By Martha Henry
The 39-year-old woman, vomiting and with severe abdominal pain, was admitted to the Emergency Room at a Botswana hospital. Prior to her arrival, she hadn’t been eating well and had lost a lot of weight. She had never been tested for HIV.
These facts were presented a few months later at the Botswana-Harvard Tumor Board meeting, held concurrently in a conference room at the Botswana Harvard AIDS Institute Partnership (BHP) in Gaborone, Botswana, and in the Department of Radiation Oncology at Massachusetts General Hospital (MGH) in Boston. It was a challenge to connect the audio-visual feed between rooms 7,000 miles apart, but soon both groups were looking at the same pathology images.
In Botswana, Dr. Memory Bvochora-Nsingo, a radiation oncologist, described the test results for her patient. The woman was HIV-positive with a low CD4 count, meaning her immune system was severely compromised. Dr. Joseph Makhema, C.E.O. of the BHP and one of the doctors in the crowded room in Botswana, had started the patient on antiretroviral drugs to treat her HIV.
From the pathology images, the woman had also been diagnosed with low-grade lymphoma, yet because of her symptoms and the severity of her illness, Memory thought that she was suffering from high-grade B cell lymphoma instead.
Memory, a native of Zimbabwe, is one of just a few oncologists working in Botswana. Until recently, most people diagnosed with cancer in Botswana were sent to South Africa for treatment. This was difficult for patients and expensive for the healthcare system. Today, Botswana is developing its own cancer treatment programs.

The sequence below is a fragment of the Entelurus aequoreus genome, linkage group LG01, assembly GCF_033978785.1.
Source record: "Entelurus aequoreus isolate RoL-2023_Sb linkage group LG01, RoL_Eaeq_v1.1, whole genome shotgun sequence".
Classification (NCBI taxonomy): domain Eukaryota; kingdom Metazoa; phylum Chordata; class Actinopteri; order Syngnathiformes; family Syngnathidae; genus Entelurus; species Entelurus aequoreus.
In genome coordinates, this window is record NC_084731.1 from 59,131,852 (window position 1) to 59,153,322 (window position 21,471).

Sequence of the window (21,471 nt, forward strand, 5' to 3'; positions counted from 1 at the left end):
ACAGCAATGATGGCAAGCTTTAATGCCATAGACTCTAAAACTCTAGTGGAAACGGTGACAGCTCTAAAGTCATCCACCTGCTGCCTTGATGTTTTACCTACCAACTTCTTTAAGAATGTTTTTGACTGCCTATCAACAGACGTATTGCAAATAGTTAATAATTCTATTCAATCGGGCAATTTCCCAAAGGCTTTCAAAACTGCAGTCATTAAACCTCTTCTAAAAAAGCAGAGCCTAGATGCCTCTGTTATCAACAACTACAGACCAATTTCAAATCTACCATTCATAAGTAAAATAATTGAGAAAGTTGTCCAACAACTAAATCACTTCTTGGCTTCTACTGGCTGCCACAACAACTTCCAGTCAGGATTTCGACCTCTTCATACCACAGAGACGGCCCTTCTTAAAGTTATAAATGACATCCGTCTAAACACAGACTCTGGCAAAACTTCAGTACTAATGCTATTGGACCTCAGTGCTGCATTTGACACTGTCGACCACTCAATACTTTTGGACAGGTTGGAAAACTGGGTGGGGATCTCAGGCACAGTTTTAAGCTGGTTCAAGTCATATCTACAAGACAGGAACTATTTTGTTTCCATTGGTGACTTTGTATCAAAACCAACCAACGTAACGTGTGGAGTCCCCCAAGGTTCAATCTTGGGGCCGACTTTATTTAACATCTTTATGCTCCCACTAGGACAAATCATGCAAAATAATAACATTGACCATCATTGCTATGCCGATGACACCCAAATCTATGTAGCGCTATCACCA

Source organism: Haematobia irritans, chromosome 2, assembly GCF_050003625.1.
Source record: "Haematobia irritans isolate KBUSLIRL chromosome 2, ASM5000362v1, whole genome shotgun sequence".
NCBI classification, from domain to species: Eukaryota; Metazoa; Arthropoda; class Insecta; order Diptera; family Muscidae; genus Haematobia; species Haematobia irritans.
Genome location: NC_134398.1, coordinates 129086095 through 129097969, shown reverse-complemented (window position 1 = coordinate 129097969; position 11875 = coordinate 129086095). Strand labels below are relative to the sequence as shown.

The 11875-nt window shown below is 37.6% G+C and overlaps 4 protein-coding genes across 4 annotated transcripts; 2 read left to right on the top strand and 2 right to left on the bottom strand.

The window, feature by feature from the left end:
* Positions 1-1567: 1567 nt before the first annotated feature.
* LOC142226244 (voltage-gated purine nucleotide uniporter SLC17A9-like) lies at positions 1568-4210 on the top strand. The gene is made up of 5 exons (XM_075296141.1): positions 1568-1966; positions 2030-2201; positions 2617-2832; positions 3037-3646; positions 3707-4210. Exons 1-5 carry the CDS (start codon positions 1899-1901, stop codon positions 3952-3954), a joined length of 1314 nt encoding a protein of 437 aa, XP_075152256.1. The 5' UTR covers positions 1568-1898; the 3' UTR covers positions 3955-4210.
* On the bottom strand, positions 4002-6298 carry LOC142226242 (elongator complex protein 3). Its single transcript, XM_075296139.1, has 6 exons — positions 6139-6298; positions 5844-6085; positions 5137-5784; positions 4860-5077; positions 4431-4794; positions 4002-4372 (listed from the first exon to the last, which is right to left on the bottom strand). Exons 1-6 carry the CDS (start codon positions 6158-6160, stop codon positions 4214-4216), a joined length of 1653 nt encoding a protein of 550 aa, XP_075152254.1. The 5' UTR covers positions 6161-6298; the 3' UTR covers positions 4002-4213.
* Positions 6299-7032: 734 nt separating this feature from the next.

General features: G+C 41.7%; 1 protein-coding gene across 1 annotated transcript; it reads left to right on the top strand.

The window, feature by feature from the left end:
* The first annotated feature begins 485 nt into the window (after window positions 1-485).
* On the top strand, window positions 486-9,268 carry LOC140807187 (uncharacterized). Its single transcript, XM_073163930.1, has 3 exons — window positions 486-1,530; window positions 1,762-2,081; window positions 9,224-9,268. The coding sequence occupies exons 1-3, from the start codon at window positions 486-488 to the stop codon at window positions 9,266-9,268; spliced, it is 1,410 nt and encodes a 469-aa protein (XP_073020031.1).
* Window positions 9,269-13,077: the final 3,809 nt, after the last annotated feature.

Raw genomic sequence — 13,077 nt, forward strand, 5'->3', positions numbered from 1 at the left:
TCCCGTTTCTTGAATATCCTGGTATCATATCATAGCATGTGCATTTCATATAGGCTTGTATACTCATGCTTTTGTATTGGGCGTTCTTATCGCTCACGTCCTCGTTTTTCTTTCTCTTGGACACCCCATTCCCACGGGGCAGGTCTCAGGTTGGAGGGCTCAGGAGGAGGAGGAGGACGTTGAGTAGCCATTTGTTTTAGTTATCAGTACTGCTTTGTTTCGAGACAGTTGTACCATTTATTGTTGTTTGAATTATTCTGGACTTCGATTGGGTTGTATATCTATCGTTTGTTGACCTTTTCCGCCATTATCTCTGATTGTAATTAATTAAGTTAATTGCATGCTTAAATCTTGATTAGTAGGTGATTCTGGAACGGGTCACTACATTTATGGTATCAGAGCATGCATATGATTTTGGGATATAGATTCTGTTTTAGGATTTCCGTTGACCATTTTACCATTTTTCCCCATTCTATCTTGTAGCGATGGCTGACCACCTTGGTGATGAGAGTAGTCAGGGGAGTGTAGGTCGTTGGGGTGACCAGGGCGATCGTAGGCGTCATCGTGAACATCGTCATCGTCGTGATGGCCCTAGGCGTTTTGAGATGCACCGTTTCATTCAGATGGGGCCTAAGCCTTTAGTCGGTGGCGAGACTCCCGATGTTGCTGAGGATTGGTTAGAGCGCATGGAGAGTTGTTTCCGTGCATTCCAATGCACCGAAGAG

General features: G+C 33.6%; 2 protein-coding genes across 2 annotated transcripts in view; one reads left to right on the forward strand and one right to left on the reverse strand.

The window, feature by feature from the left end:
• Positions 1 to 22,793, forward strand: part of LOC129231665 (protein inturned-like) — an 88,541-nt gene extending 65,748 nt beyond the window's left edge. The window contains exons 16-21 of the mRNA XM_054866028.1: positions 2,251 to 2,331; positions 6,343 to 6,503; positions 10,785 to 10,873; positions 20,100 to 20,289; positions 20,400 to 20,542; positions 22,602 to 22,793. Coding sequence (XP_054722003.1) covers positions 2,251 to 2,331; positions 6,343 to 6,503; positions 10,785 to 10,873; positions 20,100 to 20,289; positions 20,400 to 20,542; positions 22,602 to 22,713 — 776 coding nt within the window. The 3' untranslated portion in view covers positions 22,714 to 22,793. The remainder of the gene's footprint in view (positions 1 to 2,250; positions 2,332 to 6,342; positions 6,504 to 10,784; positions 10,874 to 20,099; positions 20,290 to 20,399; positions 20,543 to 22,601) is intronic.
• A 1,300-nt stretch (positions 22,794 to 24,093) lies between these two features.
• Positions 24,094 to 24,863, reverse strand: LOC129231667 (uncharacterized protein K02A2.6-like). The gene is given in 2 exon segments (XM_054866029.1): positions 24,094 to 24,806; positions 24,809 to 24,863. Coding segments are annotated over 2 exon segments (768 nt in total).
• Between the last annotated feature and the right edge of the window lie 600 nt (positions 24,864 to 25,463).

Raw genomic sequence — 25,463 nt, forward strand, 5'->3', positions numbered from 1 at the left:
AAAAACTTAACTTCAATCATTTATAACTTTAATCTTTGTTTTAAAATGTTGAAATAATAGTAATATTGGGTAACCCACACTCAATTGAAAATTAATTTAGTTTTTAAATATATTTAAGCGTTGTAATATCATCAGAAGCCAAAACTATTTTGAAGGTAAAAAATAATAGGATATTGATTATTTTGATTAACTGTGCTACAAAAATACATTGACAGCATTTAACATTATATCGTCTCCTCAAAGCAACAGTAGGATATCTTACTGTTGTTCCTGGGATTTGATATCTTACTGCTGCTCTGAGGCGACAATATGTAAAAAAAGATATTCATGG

That’s where the white coats huddling around the microphone at MGH in Boston helped out. The Tumor Board holds monthly meetings to review cancer cases from Botswana and have experts weigh in on treatment decisions. Most of the cancer patients are also infected with HIV.
Dr. Jeremy Abramson, a lymphoma specialist whom another doctor described as “the go-to guy for all HIV-related lymphomas and Kaposi sarcoma,” offered reassuring words to Memory. “I was pleased to see your treatment plan,” said Jeremy. “That’s exactly what I would have done in this scenario.”
“I’m very happy you say that because I had to make a decision,” said Memory. “The clinical presentation was contrary to the pathology. The patient was very sick. We just decided to go on and treat it as a high-grade [lymphoma]. I thought that if we go for the pathology review and wait for things, she might, you know…”
“It is a much greater sin to under treat a high grade lymphoma than to over treat a low grade lymphoma,” replied Jeremy. “This patient has a very good chance of being cured [of the lymphoma] with the therapy you initiated.”
In Boston, pathologist Dr. Aliyah Sohani confirmed that the cancer cells were characteristic of a high-grade lymphoma. She told Memory about a website where she can post pathology images. MGH pathologists will look at the images and offer an informal second opinion in a few days or less.
Dr. Jason Efstathiou, a radiation oncologist at MGH, gently guided the proceedings. The Tumor Board was his idea. “This is an opportunity to bring the experts in Botswana together in one room at the same time to facilitate discussion and communication,” said Jason. “It allows a forum for exchange, addressing individual patient care and broader system issues.” The Tumor Board is part of a larger collaboration, which also includes one-on-one mentorship and a two-way exchange of clinicians between Boston and Botswana.
Dr. Scott Dryden-Peterson, an infectious disease specialist in Boston, weighed in about chemotherapy and possible interactions with the antiretroviral drugs the patient was taking for her HIV infection. Scott works part of each year in Botswana and co-founded the Tumor Board at the BHP.
At the end of the call, Memory gave an update on her patient’s status. “She’s doing well.”
For very little money, doctors in Botswana’s nascent cancer program have the opportunity to confer with experts in several medical specialties. “Our main focus is not to be the ones who go there and give care,” said Jason. “The key is capacity building on the Botswana side. Ultimately, Botswana will be best served by retaining their best.”